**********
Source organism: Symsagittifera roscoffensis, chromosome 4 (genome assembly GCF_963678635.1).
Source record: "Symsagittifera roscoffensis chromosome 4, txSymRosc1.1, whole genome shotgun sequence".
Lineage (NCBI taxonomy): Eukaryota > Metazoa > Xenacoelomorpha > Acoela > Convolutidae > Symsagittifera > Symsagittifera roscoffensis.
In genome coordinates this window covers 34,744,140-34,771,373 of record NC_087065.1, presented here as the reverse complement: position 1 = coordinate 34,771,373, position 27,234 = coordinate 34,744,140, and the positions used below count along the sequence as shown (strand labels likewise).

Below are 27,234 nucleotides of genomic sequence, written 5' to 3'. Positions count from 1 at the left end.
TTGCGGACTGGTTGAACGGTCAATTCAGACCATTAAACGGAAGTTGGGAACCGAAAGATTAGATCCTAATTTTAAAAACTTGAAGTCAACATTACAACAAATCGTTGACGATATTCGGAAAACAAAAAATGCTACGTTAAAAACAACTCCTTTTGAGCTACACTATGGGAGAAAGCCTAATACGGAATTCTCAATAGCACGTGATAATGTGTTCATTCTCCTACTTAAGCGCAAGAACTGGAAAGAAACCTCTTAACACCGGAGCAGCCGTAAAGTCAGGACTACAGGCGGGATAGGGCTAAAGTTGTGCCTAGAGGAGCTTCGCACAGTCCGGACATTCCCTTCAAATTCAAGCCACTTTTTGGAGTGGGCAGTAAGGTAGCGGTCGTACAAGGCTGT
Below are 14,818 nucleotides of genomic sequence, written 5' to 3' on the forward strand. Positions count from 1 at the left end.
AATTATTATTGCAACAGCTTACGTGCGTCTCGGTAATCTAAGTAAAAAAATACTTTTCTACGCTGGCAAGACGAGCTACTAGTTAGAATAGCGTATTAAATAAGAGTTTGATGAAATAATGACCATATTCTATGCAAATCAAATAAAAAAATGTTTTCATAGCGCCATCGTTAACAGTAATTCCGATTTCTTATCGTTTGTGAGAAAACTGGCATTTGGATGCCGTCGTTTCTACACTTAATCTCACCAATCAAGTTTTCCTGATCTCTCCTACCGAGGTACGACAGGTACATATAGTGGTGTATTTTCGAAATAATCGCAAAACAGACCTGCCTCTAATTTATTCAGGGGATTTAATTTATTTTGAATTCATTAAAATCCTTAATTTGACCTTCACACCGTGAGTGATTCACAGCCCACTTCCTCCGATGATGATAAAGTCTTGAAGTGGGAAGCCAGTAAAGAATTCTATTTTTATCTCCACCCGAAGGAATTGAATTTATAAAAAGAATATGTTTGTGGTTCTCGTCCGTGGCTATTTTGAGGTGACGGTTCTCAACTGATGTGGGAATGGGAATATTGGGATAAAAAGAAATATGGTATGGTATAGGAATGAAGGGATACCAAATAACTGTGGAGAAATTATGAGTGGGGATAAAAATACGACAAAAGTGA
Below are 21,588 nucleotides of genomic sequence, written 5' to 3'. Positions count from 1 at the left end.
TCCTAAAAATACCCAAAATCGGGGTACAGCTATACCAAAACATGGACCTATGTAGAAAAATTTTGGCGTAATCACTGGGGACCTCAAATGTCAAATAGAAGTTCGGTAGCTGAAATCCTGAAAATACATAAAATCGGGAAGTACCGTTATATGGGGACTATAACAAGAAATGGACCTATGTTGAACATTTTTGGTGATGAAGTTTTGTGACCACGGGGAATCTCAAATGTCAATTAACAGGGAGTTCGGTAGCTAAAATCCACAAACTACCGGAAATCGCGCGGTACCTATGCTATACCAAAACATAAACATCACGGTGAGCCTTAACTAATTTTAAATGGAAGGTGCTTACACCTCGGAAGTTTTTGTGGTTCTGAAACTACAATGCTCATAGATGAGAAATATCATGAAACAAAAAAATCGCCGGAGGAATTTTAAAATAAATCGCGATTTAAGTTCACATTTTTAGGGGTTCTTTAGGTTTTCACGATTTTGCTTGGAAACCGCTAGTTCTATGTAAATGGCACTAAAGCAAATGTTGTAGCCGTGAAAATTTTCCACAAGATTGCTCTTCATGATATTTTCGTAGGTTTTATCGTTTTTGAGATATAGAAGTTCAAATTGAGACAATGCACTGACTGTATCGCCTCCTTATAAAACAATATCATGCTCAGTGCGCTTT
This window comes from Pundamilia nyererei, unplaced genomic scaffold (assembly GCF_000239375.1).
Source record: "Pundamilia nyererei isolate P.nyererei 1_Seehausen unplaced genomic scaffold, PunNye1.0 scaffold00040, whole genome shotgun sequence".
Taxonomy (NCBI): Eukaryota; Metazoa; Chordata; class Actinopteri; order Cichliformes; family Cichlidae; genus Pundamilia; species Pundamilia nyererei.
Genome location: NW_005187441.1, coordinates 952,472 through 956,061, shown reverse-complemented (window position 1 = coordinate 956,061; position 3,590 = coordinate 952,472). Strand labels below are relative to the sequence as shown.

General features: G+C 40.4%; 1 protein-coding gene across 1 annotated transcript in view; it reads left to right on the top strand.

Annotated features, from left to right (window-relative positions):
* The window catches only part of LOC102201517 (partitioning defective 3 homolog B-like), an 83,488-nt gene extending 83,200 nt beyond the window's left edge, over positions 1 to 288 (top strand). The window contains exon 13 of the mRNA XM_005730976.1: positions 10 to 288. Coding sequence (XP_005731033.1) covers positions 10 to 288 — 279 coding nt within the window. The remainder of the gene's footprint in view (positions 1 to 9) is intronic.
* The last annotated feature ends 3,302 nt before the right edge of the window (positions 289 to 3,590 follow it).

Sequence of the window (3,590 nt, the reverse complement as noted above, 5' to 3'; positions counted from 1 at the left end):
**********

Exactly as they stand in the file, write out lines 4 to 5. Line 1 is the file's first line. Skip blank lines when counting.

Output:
In genome coordinates this window covers 34,744,140-34,771,373 of record NC_087065.1, presented here as the reverse complement: position 1 = coordinate 34,771,373, position 27,234 = coordinate 34,744,140, and the positions used below count along the sequence as shown (strand labels likewise).

Below are 27,234 nucleotides of genomic sequence, written 5' to 3'. Positions count from 1 at the left end.